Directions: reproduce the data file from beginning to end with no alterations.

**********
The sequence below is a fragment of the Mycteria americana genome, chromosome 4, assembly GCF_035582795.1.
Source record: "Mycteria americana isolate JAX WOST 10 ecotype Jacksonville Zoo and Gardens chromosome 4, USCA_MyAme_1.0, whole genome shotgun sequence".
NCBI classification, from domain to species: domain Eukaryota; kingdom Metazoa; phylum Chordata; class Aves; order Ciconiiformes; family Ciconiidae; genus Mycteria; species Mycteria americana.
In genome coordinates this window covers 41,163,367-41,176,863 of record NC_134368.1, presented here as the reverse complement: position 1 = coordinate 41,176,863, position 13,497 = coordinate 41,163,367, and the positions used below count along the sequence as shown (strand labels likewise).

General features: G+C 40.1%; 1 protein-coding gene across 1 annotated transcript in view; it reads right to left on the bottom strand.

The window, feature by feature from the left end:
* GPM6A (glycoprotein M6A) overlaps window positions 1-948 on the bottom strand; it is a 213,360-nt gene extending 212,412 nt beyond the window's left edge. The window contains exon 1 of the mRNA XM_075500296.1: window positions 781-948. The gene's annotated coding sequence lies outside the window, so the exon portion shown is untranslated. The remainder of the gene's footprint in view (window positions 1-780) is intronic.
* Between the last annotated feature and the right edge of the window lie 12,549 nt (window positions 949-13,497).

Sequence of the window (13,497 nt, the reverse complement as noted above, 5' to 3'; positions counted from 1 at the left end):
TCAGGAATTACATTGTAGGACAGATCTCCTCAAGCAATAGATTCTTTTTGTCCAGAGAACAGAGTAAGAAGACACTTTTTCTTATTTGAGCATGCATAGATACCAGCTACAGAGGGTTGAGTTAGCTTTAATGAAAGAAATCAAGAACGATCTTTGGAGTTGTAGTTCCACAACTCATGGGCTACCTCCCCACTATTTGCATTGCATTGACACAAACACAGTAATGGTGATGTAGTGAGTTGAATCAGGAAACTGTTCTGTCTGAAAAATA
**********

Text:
The sequence below is a fragment of the Mycteria americana genome, chromosome 4, assembly GCF_035582795.1.
Source record: "Mycteria americana isolate JAX WOST 10 ecotype Jacksonville Zoo and Gardens chromosome 4, USCA_MyAme_1.0, whole genome shotgun sequence".
NCBI classification, from domain to species: domain Eukaryota; kingdom Metazoa; phylum Chordata; class Aves; order Ciconiiformes; family Ciconiidae; genus Mycteria; species Mycteria americana.
In genome coordinates this window covers 41,163,367-41,176,863 of record NC_134368.1, presented here as the reverse complement: position 1 = coordinate 41,176,863, position 13,497 = coordinate 41,163,367, and the positions used below count along the sequence as shown (strand labels likewise).

General features: G+C 40.1%; 1 protein-coding gene across 1 annotated transcript in view; it reads right to left on the bottom strand.

The window, feature by feature from the left end:
* GPM6A (glycoprotein M6A) overlaps window positions 1-948 on the bottom strand; it is a 213,360-nt gene extending 212,412 nt beyond the window's left edge. The window contains exon 1 of the mRNA XM_075500296.1: window positions 781-948. The gene's annotated coding sequence lies outside the window, so the exon portion shown is untranslated. The remainder of the gene's footprint in view (window positions 1-780) is intronic.
* Between the last annotated feature and the right edge of the window lie 12,549 nt (window positions 949-13,497).

Sequence of the window (13,497 nt, the reverse complement as noted above, 5' to 3'; positions counted from 1 at the left end):
TCAGGAATTACATTGTAGGACAGATCTCCTCAAGCAATAGATTCTTTTTGTCCAGAGAACAGAGTAAGAAGACACTTTTTCTTATTTGAGCATGCATAGATACCAGCTACAGAGGGTTGAGTTAGCTTTAATGAAAGAAATCAAGAACGATCTTTGGAGTTGTAGTTCCACAACTCATGGGCTACCTCCCCACTATTTGCATTGCATTGACACAAACACAGTAATGGTGATGTAGTGAGTTGAATCAGGAAACTGTTCTGTCTGAAAAATA